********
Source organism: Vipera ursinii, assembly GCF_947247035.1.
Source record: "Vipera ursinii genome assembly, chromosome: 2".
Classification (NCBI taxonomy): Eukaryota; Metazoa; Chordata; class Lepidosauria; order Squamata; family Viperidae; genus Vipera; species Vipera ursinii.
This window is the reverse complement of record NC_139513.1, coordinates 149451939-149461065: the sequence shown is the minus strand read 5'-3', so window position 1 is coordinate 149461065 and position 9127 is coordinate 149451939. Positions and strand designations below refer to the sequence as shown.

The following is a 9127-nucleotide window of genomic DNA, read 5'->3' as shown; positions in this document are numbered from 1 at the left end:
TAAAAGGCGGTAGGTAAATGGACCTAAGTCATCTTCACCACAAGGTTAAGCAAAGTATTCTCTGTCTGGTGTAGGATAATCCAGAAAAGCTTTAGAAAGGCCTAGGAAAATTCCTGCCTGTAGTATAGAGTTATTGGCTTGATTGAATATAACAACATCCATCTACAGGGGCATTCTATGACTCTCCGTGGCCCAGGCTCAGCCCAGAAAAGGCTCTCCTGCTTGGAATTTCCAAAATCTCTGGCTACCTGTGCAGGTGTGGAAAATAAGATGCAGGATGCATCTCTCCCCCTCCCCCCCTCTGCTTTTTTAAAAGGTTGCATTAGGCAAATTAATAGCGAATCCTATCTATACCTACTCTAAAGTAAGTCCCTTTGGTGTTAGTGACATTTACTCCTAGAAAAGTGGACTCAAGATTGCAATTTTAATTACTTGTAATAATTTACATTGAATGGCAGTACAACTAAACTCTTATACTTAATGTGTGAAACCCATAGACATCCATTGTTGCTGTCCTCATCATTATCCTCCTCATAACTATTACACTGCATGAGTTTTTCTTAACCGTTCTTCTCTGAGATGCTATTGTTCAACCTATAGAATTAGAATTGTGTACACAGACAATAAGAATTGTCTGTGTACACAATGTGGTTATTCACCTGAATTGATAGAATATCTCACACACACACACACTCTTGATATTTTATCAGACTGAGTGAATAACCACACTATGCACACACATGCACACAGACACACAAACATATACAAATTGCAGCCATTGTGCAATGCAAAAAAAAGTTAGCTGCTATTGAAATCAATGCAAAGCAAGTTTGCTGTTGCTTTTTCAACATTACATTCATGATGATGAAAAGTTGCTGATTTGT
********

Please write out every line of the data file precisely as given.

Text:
Source organism: Vipera ursinii, assembly GCF_947247035.1.
Source record: "Vipera ursinii genome assembly, chromosome: 2".
Classification (NCBI taxonomy): Eukaryota; Metazoa; Chordata; class Lepidosauria; order Squamata; family Viperidae; genus Vipera; species Vipera ursinii.
This window is the reverse complement of record NC_139513.1, coordinates 149451939-149461065: the sequence shown is the minus strand read 5'-3', so window position 1 is coordinate 149461065 and position 9127 is coordinate 149451939. Positions and strand designations below refer to the sequence as shown.

The following is a 9127-nucleotide window of genomic DNA, read 5'->3' as shown; positions in this document are numbered from 1 at the left end:
TAAAAGGCGGTAGGTAAATGGACCTAAGTCATCTTCACCACAAGGTTAAGCAAAGTATTCTCTGTCTGGTGTAGGATAATCCAGAAAAGCTTTAGAAAGGCCTAGGAAAATTCCTGCCTGTAGTATAGAGTTATTGGCTTGATTGAATATAACAACATCCATCTACAGGGGCATTCTATGACTCTCCGTGGCCCAGGCTCAGCCCAGAAAAGGCTCTCCTGCTTGGAATTTCCAAAATCTCTGGCTACCTGTGCAGGTGTGGAAAATAAGATGCAGGATGCATCTCTCCCCCTCCCCCCCTCTGCTTTTTTAAAAGGTTGCATTAGGCAAATTAATAGCGAATCCTATCTATACCTACTCTAAAGTAAGTCCCTTTGGTGTTAGTGACATTTACTCCTAGAAAAGTGGACTCAAGATTGCAATTTTAATTACTTGTAATAATTTACATTGAATGGCAGTACAACTAAACTCTTATACTTAATGTGTGAAACCCATAGACATCCATTGTTGCTGTCCTCATCATTATCCTCCTCATAACTATTACACTGCATGAGTTTTTCTTAACCGTTCTTCTCTGAGATGCTATTGTTCAACCTATAGAATTAGAATTGTGTACACAGACAATAAGAATTGTCTGTGTACACAATGTGGTTATTCACCTGAATTGATAGAATATCTCACACACACACACACTCTTGATATTTTATCAGACTGAGTGAATAACCACACTATGCACACACATGCACACAGACACACAAACATATACAAATTGCAGCCATTGTGCAATGCAAAAAAAAGTTAGCTGCTATTGAAATCAATGCAAAGCAAGTTTGCTGTTGCTTTTTCAACATTACATTCATGATGATGAAAAGTTGCTGATTTGT